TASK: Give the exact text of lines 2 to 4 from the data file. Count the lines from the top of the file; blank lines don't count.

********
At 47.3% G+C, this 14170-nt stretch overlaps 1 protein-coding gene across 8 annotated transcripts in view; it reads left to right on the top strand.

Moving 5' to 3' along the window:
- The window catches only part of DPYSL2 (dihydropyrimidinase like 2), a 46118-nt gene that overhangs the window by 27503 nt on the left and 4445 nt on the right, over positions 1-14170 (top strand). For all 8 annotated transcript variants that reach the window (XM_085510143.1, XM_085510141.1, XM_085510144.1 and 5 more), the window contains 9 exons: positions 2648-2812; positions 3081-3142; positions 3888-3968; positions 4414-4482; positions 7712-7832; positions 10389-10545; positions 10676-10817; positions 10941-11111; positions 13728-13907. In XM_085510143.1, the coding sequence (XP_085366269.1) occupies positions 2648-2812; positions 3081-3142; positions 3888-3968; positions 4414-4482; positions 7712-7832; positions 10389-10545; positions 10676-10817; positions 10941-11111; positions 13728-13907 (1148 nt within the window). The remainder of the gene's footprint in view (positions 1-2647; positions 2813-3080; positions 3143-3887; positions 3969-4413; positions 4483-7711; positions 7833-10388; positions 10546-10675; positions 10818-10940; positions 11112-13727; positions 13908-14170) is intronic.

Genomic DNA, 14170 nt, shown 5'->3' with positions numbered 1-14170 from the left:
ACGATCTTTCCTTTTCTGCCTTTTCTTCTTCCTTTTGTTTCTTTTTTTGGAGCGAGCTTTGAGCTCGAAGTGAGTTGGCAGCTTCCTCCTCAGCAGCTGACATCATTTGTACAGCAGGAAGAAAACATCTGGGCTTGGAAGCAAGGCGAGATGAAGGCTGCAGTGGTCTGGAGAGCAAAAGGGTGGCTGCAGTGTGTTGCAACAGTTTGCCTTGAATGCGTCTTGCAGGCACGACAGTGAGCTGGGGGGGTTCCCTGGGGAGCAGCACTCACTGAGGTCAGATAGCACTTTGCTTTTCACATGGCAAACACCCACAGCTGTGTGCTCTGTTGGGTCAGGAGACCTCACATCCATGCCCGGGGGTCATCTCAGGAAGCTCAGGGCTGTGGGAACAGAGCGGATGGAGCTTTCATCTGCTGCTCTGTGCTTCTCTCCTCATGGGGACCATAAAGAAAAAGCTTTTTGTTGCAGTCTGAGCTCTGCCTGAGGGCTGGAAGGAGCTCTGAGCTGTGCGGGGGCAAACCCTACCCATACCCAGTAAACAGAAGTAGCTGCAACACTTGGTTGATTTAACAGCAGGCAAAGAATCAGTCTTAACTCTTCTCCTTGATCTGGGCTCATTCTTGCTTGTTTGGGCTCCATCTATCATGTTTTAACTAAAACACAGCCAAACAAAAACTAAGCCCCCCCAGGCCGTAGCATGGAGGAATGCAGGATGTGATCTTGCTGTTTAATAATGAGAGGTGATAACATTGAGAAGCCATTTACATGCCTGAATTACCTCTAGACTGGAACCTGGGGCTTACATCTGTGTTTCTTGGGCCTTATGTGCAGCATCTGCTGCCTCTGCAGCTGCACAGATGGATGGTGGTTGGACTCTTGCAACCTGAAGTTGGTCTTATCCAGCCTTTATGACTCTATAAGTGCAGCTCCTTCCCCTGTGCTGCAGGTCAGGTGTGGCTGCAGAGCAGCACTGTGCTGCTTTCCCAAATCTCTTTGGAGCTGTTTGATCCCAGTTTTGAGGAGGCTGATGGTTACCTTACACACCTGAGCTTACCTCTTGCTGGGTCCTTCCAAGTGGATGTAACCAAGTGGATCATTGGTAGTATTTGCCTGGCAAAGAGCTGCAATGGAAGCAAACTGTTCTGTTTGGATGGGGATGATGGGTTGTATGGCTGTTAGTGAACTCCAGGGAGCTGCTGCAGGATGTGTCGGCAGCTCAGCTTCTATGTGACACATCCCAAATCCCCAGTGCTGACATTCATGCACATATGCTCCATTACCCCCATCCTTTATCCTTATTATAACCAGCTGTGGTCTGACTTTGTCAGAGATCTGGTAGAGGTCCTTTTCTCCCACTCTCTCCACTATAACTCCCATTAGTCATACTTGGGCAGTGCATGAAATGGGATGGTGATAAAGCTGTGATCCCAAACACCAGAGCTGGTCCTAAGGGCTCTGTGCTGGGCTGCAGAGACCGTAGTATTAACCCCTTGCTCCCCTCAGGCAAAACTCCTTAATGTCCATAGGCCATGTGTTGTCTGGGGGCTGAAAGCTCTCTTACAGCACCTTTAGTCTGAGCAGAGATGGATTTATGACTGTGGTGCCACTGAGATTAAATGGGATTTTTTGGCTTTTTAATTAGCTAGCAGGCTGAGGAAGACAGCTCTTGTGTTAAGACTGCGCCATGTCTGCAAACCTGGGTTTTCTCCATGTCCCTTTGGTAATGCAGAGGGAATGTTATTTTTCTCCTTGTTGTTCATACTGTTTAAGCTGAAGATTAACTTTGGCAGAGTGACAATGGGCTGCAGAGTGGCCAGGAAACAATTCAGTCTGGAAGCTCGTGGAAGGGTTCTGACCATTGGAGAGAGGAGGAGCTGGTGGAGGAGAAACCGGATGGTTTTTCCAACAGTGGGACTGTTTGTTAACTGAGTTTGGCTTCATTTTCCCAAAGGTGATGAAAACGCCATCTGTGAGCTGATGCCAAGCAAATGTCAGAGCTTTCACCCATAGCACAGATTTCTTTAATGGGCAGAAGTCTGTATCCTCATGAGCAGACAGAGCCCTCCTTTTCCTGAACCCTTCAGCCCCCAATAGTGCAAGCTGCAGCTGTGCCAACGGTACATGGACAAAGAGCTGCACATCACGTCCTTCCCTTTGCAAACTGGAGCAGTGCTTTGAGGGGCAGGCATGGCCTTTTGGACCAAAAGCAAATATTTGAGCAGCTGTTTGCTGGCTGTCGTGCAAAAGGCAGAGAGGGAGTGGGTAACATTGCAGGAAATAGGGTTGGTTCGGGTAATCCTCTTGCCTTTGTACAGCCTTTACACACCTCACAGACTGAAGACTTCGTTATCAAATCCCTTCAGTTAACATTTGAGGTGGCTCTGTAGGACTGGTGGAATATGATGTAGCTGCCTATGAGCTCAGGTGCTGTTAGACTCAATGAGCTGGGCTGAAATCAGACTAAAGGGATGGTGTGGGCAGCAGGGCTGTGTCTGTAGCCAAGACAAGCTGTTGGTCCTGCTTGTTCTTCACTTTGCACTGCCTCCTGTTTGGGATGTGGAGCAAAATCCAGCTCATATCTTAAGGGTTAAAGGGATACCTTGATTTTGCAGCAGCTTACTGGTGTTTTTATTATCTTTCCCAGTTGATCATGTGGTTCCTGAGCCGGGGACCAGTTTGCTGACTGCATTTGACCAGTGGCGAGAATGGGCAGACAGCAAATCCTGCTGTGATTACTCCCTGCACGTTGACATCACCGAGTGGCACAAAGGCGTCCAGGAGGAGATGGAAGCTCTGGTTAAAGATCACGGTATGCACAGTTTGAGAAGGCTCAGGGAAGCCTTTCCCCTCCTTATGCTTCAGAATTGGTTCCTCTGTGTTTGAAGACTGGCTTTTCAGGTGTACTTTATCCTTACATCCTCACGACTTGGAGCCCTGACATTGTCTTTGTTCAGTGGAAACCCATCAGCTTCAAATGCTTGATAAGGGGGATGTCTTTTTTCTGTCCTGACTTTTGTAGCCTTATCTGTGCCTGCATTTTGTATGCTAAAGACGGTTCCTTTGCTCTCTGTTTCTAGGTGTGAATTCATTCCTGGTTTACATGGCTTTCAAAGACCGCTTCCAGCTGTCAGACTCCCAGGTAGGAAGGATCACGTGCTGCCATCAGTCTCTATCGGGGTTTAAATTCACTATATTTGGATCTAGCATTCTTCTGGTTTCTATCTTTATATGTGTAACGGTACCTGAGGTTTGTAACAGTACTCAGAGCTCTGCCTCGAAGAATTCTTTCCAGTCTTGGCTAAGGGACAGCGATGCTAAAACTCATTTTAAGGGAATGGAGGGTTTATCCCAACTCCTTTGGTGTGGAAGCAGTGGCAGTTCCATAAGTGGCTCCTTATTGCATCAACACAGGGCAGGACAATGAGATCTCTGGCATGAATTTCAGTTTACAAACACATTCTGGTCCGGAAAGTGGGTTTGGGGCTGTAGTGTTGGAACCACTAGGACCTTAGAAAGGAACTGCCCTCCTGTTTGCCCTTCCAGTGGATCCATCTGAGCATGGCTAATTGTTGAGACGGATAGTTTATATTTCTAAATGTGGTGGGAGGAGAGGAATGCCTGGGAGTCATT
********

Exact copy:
Moving 5' to 3' along the window:
- The window catches only part of DPYSL2 (dihydropyrimidinase like 2), a 46118-nt gene that overhangs the window by 27503 nt on the left and 4445 nt on the right, over positions 1-14170 (top strand). For all 8 annotated transcript variants that reach the window (XM_085510143.1, XM_085510141.1, XM_085510144.1 and 5 more), the window contains 9 exons: positions 2648-2812; positions 3081-3142; positions 3888-3968; positions 4414-4482; positions 7712-7832; positions 10389-10545; positions 10676-10817; positions 10941-11111; positions 13728-13907. In XM_085510143.1, the coding sequence (XP_085366269.1) occupies positions 2648-2812; positions 3081-3142; positions 3888-3968; positions 4414-4482; positions 7712-7832; positions 10389-10545; positions 10676-10817; positions 10941-11111; positions 13728-13907 (1148 nt within the window). The remainder of the gene's footprint in view (positions 1-2647; positions 2813-3080; positions 3143-3887; positions 3969-4413; positions 4483-7711; positions 7833-10388; positions 10546-10675; positions 10818-10940; positions 11112-13727; positions 13908-14170) is intronic.

Genomic DNA, 14170 nt, shown 5'->3' with positions numbered 1-14170 from the left: